We are told that Leirner is/was an addict and that the work here in her blue-chip show at White Cube was originally put together in a three-day cocaine binge in 2010.

    More paraphernalia is threaded onto further cables which cut across the upper ground floor space like an infra red beam alarm system. Like an addict we must transgress with care.

    Suspended in line with the drug taking gear are pocket spirit levels, which no gallery technician can ever be without. Just as Lerner must depend on a certain equilibrium to remain an ‘artist’.

    But it has been said: “Those who have taken a powder with quasi-magical effects and consider themselves quite unfettered, entirely liberated, out of this world perhaps, are still running on tracks.”*

    So although this installation benefits from some of the outsiderish drama, the evidence here of years of drug use have thrown up very little new or imaginative. There is no Kubla Khan.

    Instead the topic here is a gruelling relationship with repetition as months and years pass in which the artist skins up, chops out and perhaps shoots up to very little transcendental benefit.

    Instead Leirner is marking time and perhaps archiving an impoverished personal history. So her resinated rolling papers could become like Plato’s pharmakon: a tool for remembering.

    Of course, the pharmakon is a drug of two halves. As a repository for our past, it frees us to stop carrying around the baggage of memory, perhaps also here the baggage of sober reason.

    The roaches also criss cross the room like lines of text to become a written diary. And, thanks in part to Derrida**, we know that in the opinion of Plato the written word was also a pharmakon.

    Whether remedy or poison, this show called Junkie offers a meditation on the monotonous reality of drug addiction. That drug addiction possesses a ‘reality’ of its own should not surprise us.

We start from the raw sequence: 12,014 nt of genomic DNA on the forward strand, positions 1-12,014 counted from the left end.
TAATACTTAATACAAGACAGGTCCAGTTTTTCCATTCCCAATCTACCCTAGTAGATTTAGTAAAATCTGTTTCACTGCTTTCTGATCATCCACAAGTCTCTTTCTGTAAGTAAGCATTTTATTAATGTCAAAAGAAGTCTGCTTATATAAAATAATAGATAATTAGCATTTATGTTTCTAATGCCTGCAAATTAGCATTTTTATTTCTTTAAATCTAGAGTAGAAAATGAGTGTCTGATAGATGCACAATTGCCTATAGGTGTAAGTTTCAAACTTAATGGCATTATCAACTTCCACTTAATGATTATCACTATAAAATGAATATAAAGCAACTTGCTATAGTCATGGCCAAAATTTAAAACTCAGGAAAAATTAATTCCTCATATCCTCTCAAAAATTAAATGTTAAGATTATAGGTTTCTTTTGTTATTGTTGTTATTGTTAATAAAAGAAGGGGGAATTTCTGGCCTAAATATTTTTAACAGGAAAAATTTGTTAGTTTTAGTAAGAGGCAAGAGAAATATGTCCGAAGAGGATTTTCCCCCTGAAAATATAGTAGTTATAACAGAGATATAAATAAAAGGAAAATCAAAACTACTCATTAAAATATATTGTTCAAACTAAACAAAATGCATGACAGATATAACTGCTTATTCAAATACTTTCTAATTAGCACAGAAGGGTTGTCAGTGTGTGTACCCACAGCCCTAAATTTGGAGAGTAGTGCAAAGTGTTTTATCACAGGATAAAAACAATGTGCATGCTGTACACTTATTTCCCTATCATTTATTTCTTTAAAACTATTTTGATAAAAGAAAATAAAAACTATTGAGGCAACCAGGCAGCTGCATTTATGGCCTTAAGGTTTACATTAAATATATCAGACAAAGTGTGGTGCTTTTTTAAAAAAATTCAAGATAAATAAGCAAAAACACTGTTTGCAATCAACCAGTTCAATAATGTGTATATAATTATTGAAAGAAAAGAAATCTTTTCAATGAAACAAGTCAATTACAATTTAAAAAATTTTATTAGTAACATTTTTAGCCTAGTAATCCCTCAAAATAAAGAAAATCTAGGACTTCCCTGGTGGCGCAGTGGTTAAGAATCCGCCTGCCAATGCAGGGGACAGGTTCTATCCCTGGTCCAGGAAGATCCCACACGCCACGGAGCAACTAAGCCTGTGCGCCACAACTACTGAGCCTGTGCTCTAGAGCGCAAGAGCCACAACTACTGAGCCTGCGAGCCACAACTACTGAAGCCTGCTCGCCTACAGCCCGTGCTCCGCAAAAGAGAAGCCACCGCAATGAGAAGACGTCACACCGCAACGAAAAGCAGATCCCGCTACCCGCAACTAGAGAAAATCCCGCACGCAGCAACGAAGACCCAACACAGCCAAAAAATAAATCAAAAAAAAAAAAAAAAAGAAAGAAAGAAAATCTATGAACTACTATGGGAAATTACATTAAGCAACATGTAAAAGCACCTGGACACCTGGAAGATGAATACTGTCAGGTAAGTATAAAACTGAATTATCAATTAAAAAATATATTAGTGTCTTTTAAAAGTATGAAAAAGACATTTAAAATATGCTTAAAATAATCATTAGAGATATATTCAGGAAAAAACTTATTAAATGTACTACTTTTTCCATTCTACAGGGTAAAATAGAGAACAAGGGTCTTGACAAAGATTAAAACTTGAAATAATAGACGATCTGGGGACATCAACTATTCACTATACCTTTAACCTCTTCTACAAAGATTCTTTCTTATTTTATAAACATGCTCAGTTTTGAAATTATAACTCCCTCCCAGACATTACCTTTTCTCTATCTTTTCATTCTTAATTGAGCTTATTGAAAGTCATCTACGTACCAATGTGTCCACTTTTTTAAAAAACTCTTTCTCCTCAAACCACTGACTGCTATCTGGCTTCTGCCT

Jac Leirner: Junkie can be seen at White Cube Mason’s Yard, London, until May 14 2016.

    *Henri Michaud, quoted by David Boothroyd (Deconstructions, A User’s Guide; edited by Nicholas Royle, Palsgrave 2000). 

    ** Jacques Derrida, The Rhetoric of Drugs (Points, Interviews 1974-1994) Stanford University Press 1995

    abstract painting

    Brent Wadden, Alignment #53 (2015)

    October 8, 2015

    wadden

    There’s a great warmth that comes from the ragged, woolly presence of Brent Wadden’s large (two by two and a half metres) woven work. You might even say its tactile qualities are cosy.

    But the design is less comfortable: irregular, patched together in haste, an austere black and white. He doesn’t use much technology, but Wadden has borrowed the look of a glitchy piece of software.

    Software and soft furnishings; weaving and, as has been often pointed out, coding. There is a correspondence between this ancient form of craft and the digital times we live in.

    In the critical theory of weaving* we find this: “Freud believed weaving and plaiting to be the only technique ever invented by women (no small invention if it leads to computers).”

    (Had Freud lived to see the arrival of abstract expressionism, he might have been agog to find, in thirtysomething Wadden, a male artist with such a feminine take on a macho genre.)

    But as anyone could tell you, having seen the Viennese psychologist’s famous couch, Freud was not averse to making you comfy with a rug or two, a cushion or three.

    There’s something about the welcome in his consulting room which finds an echo in the work under discussion. This dense piece of stitching allows the viewer to unravel a little.

    Or at least to grow absorbed in the varying yarns and shades of the panels which make up the whole. This was at least as absorbing as a neurotic monologue about my mother might have been.

    But unlikely as it seems, weaving is also widely political. Caroline Rooney’s theoretical essay on weaving also mentions The Statesman by Plato, where weaving is a metaphor for good government.

    And so as s/he, “weaves the good and serviceable threads together to produce the unified, harmonious social fabric”, the ideal head of state is, of course, closer to a mill worker than a banker.

    Brent Wadden: How Long is Now? can be seen at Pace, London, until 31 October 2015.

    *Deconstruction and Weaving, Caroline Rooney, from Deconstructions: A User’s Guide, ed. Nicholas Royle